Having thus disposed of much important preliminary matter, the way is open for a more direct answer to the proposed question, viz.

What has been the influence of the reformation by Luther, on the political situation of the different states of Europe, and the pogress of knowledge ?"

The first branch of the question respects “ the political condiBon of Europe ;” and in answer we follow the course of the essay, y looking, First, to its influence on the political relations of the kurch itself.

The pope lost at once the half of his empire. Denmark, Sween, Holland, England, and the largest portion of Switzerland, tere delivered from his ecclesiastical domination. This rupture s pot the result of a transient convulsion which spent all its enrgy in its first action, and whose ruins might be again repaired by me, but an active force of awakened, free, and combined moral entiment, which, having begun its work and discovered its strength, would continue to act on forever. These nations had learned beir rights, and felt the blessings of religious freedom, and were heoceforth never to be bowed down again to a degraded servitude. And with the wealth and power that were thus withdrawn from Rome, many mercenary followers and flattering parasites also deserted that cause which could no longer feed their luxury or juter their ambition. As a necessary consequence, some reforivation of outward manners was forced upon the corrupt church itself, both from its diminished resources and the strong contrast presented in the pious lives of the protestant clergy and communi(2015. Sacerdotal influence upon the politics of Europe, which had hitherto been the main-spring of all their movements, was broken, and from that time rapidly gave place to considerations strictly political, financial, and commercial, by which the whole system of international communication has been entirely changed. The new order of the Jesuits which had sprung up by the side of protestantisin, was siezed upon by the pope, as a fit instrument to uphold the sinking fortunes of the papacy. By the most consummate subtlety, duplicity and perseverance, this army of men, devoted 10 Rome, exerted their powerful influence for the master who employed them. They found their way into families and schools, pulpits and confessionals, the courts and cabinets of Europe ; and however widely scattered, they had all one object, and were moved by one spirit. If any thing of human origin could have crushed the Reformation, the efforts of these austere but crafty and determined men, would doubtless have effected it. But although they were not able to prevail against a cause that was moved onward by an impulse more powerful than that of a human arm, yet by their strong, though designedly secret influence, they have often swayed the political movements of nations.*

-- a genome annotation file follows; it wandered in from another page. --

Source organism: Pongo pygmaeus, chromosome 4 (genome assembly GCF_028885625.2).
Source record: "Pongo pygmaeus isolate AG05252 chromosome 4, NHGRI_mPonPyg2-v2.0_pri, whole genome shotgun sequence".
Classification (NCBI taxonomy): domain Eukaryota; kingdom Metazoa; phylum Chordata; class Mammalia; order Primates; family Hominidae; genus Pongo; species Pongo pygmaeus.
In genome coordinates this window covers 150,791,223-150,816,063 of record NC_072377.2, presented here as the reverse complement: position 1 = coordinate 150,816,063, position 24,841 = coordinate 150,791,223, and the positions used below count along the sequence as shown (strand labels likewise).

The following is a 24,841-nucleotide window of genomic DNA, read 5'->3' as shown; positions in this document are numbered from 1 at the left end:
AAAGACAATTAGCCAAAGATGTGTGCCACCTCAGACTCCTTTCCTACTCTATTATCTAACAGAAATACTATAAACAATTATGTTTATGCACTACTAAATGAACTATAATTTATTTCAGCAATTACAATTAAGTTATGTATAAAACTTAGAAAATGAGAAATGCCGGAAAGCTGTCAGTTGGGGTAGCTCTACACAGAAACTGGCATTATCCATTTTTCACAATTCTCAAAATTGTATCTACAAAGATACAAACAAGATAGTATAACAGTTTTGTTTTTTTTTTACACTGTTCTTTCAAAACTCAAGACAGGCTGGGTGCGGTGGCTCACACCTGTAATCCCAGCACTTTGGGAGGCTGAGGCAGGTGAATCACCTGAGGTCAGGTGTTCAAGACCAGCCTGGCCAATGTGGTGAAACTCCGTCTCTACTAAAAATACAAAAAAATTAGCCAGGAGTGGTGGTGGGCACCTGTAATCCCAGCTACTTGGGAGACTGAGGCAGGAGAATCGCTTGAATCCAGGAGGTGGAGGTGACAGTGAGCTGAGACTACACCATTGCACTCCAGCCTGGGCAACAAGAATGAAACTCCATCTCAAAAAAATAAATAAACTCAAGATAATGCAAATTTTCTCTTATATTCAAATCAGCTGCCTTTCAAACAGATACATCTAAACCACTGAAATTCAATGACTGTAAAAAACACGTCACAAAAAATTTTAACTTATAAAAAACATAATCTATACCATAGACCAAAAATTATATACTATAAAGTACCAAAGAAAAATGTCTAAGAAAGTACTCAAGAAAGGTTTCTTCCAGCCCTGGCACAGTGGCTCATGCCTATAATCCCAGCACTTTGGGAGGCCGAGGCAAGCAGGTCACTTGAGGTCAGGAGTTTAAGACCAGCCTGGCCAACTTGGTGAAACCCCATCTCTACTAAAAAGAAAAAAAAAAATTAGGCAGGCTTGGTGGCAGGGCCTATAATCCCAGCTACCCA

'Their secret intrigues, machinations and violent measuros, endangered the peace of every government of Europe. An universal cry was raised for their